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Long division with decimals in the dividend

Long division with decimals in the dividend

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In the division 815\dfrac{8}{15} , what do we call the number 15?

Long division with decimals in the dividend

Now, let’s look at how to use the long division method when the dividend is a decimal number. Let’s start with 73.52 divided by 2. As usual, draw a horizontal line. Write the two from the divisor below the line, just off to the left. Draw a small vertical line, then write the dividend.

Now, we will calculate from the left in the dividend, starting with the seven. 2 fits into 7... three times. Write 3 in the quotient, above the line. And 2 times 3 is 6.

We subtract this 6 from 7... This leaves 1. Next, bring the three from the dividend down. We fuse 1 and 3 into 13. 2 fits into 13 six times.

Write a six after the three in the quotient. 2 times 6 is 12 and 13 minus 12 is 1. Now, we have divided the whole number. We have the decimals left. We place a decimal point in the quotient too, directly above the position of the decimal in the dividend.

Then, we continue calculating. Bring the five down from the dividend. One and five, 15. This should be divided by 2. 2 fits into 15 seven times.

Add 7 to the quotient at the top. 2 times 7 is 14, which we subtract from 15. This leaves 1. Bring the two down. One and two, this is 12.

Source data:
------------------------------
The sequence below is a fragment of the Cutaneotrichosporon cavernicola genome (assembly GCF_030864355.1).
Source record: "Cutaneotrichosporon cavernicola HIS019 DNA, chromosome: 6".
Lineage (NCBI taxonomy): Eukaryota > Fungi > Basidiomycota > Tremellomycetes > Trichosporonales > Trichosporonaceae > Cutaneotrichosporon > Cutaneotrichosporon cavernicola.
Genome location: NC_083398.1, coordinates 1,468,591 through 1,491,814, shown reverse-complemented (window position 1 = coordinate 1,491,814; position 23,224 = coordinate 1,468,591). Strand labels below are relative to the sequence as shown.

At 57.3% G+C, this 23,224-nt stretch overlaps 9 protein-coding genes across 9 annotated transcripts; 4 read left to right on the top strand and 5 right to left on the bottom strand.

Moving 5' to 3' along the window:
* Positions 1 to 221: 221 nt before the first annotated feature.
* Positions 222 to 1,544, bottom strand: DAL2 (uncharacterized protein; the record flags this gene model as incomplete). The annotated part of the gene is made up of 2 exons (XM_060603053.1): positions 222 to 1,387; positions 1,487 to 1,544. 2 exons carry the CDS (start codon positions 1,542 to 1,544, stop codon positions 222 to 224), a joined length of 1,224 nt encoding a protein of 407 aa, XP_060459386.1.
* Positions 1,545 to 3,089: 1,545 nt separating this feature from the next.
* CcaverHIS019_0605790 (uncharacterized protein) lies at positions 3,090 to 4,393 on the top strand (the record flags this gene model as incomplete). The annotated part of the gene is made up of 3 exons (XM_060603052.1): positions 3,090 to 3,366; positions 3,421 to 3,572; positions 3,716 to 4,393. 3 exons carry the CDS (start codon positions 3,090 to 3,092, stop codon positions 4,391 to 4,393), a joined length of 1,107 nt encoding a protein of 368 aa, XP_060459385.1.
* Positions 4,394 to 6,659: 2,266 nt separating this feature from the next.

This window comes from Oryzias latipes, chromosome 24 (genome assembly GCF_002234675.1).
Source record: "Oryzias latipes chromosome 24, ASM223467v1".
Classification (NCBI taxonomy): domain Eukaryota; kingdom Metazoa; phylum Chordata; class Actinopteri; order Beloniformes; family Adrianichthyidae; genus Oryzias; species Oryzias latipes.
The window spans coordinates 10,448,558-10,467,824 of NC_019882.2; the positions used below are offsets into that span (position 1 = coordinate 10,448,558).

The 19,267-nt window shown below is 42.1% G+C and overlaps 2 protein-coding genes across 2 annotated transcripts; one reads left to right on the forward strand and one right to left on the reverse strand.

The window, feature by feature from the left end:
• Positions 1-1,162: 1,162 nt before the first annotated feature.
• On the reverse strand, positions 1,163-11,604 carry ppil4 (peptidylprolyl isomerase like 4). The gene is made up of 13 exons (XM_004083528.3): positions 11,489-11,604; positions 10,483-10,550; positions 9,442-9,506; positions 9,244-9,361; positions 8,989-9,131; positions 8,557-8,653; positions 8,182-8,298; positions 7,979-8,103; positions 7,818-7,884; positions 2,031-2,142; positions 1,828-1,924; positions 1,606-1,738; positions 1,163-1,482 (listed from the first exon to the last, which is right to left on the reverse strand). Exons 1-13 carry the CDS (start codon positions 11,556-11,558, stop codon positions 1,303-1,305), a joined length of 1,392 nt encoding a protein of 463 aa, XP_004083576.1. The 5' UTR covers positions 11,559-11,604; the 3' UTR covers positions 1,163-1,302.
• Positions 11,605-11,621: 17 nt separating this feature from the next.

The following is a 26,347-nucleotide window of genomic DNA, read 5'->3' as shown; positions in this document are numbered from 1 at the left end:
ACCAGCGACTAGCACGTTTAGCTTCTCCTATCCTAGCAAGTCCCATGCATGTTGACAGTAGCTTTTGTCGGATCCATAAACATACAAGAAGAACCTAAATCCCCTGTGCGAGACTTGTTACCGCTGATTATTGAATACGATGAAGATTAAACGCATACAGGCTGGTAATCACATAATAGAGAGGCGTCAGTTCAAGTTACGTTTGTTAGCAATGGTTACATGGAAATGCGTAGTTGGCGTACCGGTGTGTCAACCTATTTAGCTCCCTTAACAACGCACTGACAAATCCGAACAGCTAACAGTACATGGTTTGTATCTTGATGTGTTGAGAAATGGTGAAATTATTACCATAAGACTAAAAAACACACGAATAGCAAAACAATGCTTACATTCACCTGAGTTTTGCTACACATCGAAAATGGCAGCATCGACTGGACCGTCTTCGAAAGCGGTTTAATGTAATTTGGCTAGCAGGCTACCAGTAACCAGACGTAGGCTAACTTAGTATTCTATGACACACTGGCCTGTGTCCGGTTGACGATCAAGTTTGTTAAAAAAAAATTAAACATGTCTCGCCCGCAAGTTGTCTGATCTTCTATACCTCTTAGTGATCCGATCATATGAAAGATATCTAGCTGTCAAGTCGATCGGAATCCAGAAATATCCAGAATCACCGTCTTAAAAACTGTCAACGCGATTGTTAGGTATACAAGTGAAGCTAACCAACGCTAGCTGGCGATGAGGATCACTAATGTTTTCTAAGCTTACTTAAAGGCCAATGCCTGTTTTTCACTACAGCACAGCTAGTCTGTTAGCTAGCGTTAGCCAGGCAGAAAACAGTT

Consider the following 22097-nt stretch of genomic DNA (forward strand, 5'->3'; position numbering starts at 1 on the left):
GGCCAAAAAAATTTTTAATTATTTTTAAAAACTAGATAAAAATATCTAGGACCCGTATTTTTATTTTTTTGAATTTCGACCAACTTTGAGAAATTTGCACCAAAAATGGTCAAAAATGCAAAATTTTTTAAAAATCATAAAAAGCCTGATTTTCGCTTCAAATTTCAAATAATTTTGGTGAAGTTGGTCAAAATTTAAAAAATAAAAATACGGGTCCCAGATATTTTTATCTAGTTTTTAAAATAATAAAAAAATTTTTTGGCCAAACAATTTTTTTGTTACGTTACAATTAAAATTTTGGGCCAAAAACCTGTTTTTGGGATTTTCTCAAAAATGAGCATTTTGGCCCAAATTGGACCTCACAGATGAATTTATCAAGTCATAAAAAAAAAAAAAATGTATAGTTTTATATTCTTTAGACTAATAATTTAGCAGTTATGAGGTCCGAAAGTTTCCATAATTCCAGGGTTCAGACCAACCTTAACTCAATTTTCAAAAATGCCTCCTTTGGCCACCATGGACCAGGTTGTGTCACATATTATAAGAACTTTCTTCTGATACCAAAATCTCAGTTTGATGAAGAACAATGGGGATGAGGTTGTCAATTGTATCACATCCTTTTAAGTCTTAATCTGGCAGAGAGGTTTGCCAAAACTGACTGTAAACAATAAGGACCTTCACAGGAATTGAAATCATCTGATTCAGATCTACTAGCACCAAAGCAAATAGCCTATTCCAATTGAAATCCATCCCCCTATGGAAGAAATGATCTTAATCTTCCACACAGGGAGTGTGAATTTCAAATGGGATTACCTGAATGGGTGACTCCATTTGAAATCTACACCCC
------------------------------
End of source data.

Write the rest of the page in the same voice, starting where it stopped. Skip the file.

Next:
Let’s keep calculating. 2 fits into 12 six times. Let’s write 6 in the quotient. 2 times 6 is 12, and 12 minus 12 is 0. There is no remainder, so we are done.

73.52 divided by 2 is 36.76. It can be somewhat difficult to keep track of all decimals, and it takes a lot of practice to feel at ease with it. So, let’s have a look at another example. 0.63 divided by three. First, as usual, draw a horizontal line.

Below the line, to the left, is the divisor, 3. And to the right, the dividend, 0.63. 3 fits into 0 zero times. We write a zero in the quotient. 3 times 0 is 0.

and 0 minus 0 is obviously 0. It is time to calculate with the decimals in the dividend. Let’s write a decimal point in the quotient above the line. Bring the six from the dividend down. 3 fits into 6 two times.

Write a 2 in the quotient. 3 times 2 is 6, and 6 minus 6 is 0. Bring the three from the dividend down. 3 fits into 3 exactly once. Write a 1 after the two in the quotient.

3 times 1 is 3, and 3 minus 3 is 0. Now, we are finished. 0.63 divided by 3 equals 0.21. When you divide decimal numbers with long division, it is especially important to keep track of where the decimal point ends up. If you are not sure about the position of the decimal point, you can check if your answer is reasonable.

You can do this in different ways. One way is to draw a number line. 0, 1, 2, 3 … The dividend, 0.63, is here, right? Approximately. Between 0 and 1, but a bit closer to 1.

The answer we just found, 0.21, is also between 0 and 1, but a lot closer to 0. About here. Now, we can compare them. Is the dividend about three times as big as the quotient? Yes, approximately.

The answer is reasonable. The decimal point is in the correct position.